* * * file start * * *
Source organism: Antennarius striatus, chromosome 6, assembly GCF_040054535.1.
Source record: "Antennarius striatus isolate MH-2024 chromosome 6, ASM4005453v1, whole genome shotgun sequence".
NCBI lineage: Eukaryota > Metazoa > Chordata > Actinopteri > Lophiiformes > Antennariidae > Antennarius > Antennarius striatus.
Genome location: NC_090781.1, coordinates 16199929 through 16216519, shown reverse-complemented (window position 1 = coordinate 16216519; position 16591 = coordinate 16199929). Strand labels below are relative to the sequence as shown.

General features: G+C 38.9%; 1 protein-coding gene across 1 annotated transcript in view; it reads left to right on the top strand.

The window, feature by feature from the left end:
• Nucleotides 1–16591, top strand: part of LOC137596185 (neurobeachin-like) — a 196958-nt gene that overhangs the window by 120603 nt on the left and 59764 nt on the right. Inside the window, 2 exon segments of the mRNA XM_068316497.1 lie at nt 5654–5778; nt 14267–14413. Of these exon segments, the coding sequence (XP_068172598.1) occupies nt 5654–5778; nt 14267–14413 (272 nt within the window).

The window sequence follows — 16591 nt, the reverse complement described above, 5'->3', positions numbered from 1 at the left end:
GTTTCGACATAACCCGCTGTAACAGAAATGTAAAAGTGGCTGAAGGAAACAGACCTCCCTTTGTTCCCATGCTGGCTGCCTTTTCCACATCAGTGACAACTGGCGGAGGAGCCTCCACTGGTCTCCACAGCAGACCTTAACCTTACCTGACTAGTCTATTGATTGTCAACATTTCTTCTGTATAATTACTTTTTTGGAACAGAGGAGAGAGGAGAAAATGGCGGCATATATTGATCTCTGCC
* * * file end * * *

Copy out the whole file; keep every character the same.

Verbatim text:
Source organism: Antennarius striatus, chromosome 6, assembly GCF_040054535.1.
Source record: "Antennarius striatus isolate MH-2024 chromosome 6, ASM4005453v1, whole genome shotgun sequence".
NCBI lineage: Eukaryota > Metazoa > Chordata > Actinopteri > Lophiiformes > Antennariidae > Antennarius > Antennarius striatus.
Genome location: NC_090781.1, coordinates 16199929 through 16216519, shown reverse-complemented (window position 1 = coordinate 16216519; position 16591 = coordinate 16199929). Strand labels below are relative to the sequence as shown.

General features: G+C 38.9%; 1 protein-coding gene across 1 annotated transcript in view; it reads left to right on the top strand.

The window, feature by feature from the left end:
• Nucleotides 1–16591, top strand: part of LOC137596185 (neurobeachin-like) — a 196958-nt gene that overhangs the window by 120603 nt on the left and 59764 nt on the right. Inside the window, 2 exon segments of the mRNA XM_068316497.1 lie at nt 5654–5778; nt 14267–14413. Of these exon segments, the coding sequence (XP_068172598.1) occupies nt 5654–5778; nt 14267–14413 (272 nt within the window).

The window sequence follows — 16591 nt, the reverse complement described above, 5'->3', positions numbered from 1 at the left end:
GTTTCGACATAACCCGCTGTAACAGAAATGTAAAAGTGGCTGAAGGAAACAGACCTCCCTTTGTTCCCATGCTGGCTGCCTTTTCCACATCAGTGACAACTGGCGGAGGAGCCTCCACTGGTCTCCACAGCAGACCTTAACCTTACCTGACTAGTCTATTGATTGTCAACATTTCTTCTGTATAATTACTTTTTTGGAACAGAGGAGAGAGGAGAAAATGGCGGCATATATTGATCTCTGCC